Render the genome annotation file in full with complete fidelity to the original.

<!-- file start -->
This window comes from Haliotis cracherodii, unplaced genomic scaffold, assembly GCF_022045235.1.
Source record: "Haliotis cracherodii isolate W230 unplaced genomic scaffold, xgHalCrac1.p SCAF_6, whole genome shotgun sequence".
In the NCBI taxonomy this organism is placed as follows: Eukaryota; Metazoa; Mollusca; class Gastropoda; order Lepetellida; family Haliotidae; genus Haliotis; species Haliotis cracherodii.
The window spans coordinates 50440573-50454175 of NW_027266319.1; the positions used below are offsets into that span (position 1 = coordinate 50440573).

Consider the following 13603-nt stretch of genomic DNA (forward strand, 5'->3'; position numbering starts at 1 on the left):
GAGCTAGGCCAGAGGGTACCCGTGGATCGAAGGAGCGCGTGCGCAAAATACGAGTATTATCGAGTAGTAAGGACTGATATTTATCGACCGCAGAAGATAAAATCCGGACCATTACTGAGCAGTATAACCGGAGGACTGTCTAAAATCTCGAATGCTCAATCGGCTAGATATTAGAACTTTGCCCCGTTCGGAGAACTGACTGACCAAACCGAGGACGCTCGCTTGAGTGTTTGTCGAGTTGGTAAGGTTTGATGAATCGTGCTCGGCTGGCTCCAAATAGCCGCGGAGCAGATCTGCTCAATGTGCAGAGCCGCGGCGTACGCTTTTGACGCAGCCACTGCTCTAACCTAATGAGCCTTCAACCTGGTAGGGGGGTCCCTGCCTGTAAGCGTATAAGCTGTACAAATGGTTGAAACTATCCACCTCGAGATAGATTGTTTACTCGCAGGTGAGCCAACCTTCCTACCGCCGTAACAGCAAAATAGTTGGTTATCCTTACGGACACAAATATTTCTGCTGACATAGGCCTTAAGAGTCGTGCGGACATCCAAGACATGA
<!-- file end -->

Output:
This window comes from Haliotis cracherodii, unplaced genomic scaffold, assembly GCF_022045235.1.
Source record: "Haliotis cracherodii isolate W230 unplaced genomic scaffold, xgHalCrac1.p SCAF_6, whole genome shotgun sequence".
In the NCBI taxonomy this organism is placed as follows: Eukaryota; Metazoa; Mollusca; class Gastropoda; order Lepetellida; family Haliotidae; genus Haliotis; species Haliotis cracherodii.
The window spans coordinates 50440573-50454175 of NW_027266319.1; the positions used below are offsets into that span (position 1 = coordinate 50440573).

Consider the following 13603-nt stretch of genomic DNA (forward strand, 5'->3'; position numbering starts at 1 on the left):
GAGCTAGGCCAGAGGGTACCCGTGGATCGAAGGAGCGCGTGCGCAAAATACGAGTATTATCGAGTAGTAAGGACTGATATTTATCGACCGCAGAAGATAAAATCCGGACCATTACTGAGCAGTATAACCGGAGGACTGTCTAAAATCTCGAATGCTCAATCGGCTAGATATTAGAACTTTGCCCCGTTCGGAGAACTGACTGACCAAACCGAGGACGCTCGCTTGAGTGTTTGTCGAGTTGGTAAGGTTTGATGAATCGTGCTCGGCTGGCTCCAAATAGCCGCGGAGCAGATCTGCTCAATGTGCAGAGCCGCGGCGTACGCTTTTGACGCAGCCACTGCTCTAACCTAATGAGCCTTCAACCTGGTAGGGGGGTCCCTGCCTGTAAGCGTATAAGCTGTACAAATGGTTGAAACTATCCACCTCGAGATAGATTGTTTACTCGCAGGTGAGCCAACCTTCCTACCGCCGTAACAGCAAAATAGTTGGTTATCCTTACGGACACAAATATTTCTGCTGACATAGGCCTTAAGAGTCGTGCGGACATCCAAGACATGA